Now that President Barack Obama announced his intentions to violate the Constitution and grant amnesty to 5 million illegal aliens through executive amnesty, Congress is in a rush to respond. Obama's actions are a threat to the America's democracy, and it is up to the American people to demand enforcement of America's immigration laws.
After returning from recess on Monday, conservative Republicans in the U.S. House circulated draft legislation which would stop Obama's plan dead in it's tracks. The language, which was inserted into an upcoming spending bill, uses Congress' power of the purse and expressly prohibits the Department of Homeland Security from using any funds or fees may by "any agency to implement, administer, enforce or carry out any of the policy changes" announced by the Obama White House. The nonpartisan Congressional Research Service (CRS) recently confirmed, in a letter to Sen. Jeff Sessions (R-AL) that Congress has the full authority block Obama's shameful amnesty actions.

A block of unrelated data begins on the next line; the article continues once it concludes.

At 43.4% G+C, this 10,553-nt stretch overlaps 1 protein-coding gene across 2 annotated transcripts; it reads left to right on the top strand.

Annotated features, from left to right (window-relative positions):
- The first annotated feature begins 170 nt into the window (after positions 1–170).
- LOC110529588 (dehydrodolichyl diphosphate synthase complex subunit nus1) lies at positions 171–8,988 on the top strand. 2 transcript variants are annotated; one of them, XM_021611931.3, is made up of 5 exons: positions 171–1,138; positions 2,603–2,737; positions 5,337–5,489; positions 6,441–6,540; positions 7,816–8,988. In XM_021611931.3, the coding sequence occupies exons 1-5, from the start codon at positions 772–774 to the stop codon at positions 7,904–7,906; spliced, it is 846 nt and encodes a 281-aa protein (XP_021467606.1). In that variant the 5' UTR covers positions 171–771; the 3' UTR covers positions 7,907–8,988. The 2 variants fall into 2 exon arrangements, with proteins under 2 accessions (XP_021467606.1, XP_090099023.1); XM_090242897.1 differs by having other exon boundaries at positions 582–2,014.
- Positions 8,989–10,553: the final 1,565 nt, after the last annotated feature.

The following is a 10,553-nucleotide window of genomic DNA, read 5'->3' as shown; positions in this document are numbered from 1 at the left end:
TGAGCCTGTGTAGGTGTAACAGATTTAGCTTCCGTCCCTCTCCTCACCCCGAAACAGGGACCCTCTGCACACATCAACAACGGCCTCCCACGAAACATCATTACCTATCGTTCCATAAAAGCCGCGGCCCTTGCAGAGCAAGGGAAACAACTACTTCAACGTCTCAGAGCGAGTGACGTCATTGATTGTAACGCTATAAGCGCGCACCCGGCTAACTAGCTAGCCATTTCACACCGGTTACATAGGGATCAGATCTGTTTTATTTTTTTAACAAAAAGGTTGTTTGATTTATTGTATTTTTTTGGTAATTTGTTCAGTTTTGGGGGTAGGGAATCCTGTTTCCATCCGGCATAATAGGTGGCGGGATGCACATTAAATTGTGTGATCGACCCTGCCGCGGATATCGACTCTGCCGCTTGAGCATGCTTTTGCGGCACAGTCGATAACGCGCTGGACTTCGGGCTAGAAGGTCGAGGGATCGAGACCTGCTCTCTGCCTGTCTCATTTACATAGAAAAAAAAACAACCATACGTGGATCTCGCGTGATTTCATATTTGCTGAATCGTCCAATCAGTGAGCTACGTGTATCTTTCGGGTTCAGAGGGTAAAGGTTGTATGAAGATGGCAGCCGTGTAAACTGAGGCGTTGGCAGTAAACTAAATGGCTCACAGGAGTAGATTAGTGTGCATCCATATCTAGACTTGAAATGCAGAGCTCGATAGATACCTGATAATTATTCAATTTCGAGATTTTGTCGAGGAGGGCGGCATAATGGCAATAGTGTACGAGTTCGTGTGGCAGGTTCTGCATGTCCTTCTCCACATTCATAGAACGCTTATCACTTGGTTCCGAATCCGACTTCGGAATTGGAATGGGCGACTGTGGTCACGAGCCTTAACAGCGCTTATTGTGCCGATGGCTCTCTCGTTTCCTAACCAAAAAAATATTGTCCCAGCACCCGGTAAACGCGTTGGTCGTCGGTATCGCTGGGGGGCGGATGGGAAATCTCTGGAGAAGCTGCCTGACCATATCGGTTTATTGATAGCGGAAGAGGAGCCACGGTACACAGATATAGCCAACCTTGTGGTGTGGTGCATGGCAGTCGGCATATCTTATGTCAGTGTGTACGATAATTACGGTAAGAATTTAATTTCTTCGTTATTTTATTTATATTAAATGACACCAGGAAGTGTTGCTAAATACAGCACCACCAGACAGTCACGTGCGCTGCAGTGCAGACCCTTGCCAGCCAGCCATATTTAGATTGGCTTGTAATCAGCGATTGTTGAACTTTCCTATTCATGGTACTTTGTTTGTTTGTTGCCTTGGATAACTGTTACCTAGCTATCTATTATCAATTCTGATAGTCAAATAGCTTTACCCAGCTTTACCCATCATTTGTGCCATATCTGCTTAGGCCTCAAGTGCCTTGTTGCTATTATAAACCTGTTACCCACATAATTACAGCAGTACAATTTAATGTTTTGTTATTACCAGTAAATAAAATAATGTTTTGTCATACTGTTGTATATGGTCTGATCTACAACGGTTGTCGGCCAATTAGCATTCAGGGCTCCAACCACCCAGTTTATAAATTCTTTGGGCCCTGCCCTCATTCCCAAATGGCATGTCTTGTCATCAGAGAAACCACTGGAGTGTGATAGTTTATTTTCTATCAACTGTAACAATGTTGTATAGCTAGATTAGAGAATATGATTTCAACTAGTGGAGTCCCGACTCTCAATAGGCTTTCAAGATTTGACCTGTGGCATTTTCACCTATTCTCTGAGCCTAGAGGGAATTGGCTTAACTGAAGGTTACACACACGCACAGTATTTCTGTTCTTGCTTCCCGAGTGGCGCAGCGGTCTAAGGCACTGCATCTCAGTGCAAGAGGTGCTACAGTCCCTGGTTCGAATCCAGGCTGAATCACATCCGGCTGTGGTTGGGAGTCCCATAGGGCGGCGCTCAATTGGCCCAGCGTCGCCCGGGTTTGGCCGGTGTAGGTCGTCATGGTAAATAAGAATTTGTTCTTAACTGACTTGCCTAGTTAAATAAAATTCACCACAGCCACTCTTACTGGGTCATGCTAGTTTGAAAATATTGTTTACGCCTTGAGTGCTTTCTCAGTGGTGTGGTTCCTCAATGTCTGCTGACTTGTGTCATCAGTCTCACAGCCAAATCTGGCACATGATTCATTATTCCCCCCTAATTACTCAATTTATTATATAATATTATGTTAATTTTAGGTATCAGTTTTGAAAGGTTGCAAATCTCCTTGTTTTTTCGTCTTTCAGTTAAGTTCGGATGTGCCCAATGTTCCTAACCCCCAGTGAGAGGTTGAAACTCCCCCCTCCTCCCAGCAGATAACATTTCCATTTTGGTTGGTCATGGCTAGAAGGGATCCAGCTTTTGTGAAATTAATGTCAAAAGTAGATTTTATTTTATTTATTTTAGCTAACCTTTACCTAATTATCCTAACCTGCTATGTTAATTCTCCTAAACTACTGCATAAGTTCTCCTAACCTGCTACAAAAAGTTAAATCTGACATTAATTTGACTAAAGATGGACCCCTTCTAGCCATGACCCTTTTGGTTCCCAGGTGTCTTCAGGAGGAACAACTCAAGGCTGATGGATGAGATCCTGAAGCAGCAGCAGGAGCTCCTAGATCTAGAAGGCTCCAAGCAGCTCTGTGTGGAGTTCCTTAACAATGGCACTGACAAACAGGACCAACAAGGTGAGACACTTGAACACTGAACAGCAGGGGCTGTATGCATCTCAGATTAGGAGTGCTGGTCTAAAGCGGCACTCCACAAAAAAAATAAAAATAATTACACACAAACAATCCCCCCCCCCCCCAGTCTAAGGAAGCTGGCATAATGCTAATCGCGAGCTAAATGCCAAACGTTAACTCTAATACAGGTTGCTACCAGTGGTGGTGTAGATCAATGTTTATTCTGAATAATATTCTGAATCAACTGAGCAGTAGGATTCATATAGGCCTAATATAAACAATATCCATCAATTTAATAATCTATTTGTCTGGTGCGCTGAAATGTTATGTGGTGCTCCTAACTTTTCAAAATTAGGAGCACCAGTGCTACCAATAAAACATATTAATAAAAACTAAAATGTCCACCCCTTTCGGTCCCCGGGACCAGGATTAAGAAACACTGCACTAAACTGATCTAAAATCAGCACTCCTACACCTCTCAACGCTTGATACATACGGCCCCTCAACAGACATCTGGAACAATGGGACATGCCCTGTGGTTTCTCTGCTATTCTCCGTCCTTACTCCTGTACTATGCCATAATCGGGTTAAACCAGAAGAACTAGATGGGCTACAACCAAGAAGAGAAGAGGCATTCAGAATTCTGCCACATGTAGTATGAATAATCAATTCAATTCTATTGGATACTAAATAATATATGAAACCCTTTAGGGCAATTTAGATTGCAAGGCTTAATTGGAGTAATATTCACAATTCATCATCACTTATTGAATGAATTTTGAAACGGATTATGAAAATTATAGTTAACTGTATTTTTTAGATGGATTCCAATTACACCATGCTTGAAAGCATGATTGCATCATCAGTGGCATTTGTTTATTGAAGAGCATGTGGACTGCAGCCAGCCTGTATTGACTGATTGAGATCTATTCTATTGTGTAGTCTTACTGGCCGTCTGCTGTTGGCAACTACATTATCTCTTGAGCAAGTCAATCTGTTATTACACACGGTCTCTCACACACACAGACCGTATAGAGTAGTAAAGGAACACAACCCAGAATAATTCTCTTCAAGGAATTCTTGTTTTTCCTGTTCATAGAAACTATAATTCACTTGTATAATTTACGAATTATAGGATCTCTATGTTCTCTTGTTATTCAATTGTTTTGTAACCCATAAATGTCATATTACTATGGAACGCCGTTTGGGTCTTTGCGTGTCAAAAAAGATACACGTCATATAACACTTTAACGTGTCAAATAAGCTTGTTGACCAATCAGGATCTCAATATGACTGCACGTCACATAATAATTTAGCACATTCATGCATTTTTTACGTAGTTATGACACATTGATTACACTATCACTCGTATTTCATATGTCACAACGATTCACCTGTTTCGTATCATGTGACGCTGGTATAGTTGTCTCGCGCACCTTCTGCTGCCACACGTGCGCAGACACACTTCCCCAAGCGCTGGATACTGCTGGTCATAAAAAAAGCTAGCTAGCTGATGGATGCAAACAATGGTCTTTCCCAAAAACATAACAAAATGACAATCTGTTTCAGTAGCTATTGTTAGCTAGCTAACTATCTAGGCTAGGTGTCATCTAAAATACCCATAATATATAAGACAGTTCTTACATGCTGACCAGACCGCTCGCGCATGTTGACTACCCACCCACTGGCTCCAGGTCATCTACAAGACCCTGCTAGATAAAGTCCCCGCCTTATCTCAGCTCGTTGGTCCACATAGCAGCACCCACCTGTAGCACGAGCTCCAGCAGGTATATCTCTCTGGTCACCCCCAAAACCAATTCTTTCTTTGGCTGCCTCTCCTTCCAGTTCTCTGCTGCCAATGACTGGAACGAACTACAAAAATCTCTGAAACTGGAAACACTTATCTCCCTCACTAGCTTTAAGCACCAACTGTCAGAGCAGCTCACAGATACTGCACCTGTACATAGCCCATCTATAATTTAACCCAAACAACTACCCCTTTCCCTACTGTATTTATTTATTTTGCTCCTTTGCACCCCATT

And because of Tea Party efforts, conservative leaders in the House are planning more action immediately. Rep. Mike McCaul (R-TX), chairman of the House Homeland Security Committee, is crafting legislation to bolster law enforcement along America's porous border. And Rep. Bob Goodlatte (R-VA) is already scheduling hearings immediately to expose Obama's illegal overreach on deportation policy. more >>
This USA Today piece wonders if the religious coalition behind immigration reform, i.e. mass legalization, can survive President Obama's executive amnesty. It quotes Southern Baptist official Russell Moore warning it could indeed fracture the coalition. Moore is just about the only prominent religious leader within that coalition who's publicly criticized the executive amnesty. Officials from nearly all other major participants, such as the Catholic bishops, old-line Protestantism, and Evangelical groups like World Vision have been supportive. The National Association of Evangelicals has so far been carefully quiet.